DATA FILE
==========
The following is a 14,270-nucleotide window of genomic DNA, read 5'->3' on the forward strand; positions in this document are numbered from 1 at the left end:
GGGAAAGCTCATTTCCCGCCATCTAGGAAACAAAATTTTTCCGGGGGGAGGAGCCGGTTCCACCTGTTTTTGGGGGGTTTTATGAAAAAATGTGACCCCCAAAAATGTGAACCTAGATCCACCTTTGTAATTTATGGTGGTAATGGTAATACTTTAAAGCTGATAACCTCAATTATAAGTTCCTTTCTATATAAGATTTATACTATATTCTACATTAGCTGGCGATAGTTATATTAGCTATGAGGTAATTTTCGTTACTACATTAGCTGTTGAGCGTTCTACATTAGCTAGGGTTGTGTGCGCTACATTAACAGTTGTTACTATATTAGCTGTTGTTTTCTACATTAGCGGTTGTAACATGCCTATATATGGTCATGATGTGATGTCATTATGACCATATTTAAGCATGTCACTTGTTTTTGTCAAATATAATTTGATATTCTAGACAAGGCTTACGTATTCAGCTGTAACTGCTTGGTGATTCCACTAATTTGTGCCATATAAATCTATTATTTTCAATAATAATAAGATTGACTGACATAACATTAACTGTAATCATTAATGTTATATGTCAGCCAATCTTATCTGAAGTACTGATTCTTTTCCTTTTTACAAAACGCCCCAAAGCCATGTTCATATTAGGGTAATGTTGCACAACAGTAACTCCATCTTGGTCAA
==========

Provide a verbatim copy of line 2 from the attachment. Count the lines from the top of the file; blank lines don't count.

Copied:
GGGAAAGCTCATTTCCCGCCATCTAGGAAACAAAATTTTTCCGGGGGGAGGAGCCGGTTCCACCTGTTTTTGGGGGGTTTTATGAAAAAATGTGACCCCCAAAAATGTGAACCTAGATCCACCTTTGTAATTTATGGTGGTAATGGTAATACTTTAAAGCTGATAACCTCAATTATAAGTTCCTTTCTATATAAGATTTATACTATATTCTACATTAGCTGGCGATAGTTATATTAGCTATGAGGTAATTTTCGTTACTACATTAGCTGTTGAGCGTTCTACATTAGCTAGGGTTGTGTGCGCTACATTAACAGTTGTTACTATATTAGCTGTTGTTTTCTACATTAGCGGTTGTAACATGCCTATATATGGTCATGATGTGATGTCATTATGACCATATTTAAGCATGTCACTTGTTTTTGTCAAATATAATTTGATATTCTAGACAAGGCTTACGTATTCAGCTGTAACTGCTTGGTGATTCCACTAATTTGTGCCATATAAATCTATTATTTTCAATAATAATAAGATTGACTGACATAACATTAACTGTAATCATTAATGTTATATGTCAGCCAATCTTATCTGAAGTACTGATTCTTTTCCTTTTTACAAAACGCCCCAAAGCCATGTTCATATTAGGGTAATGTTGCACAACAGTAACTCCATCTTGGTCAA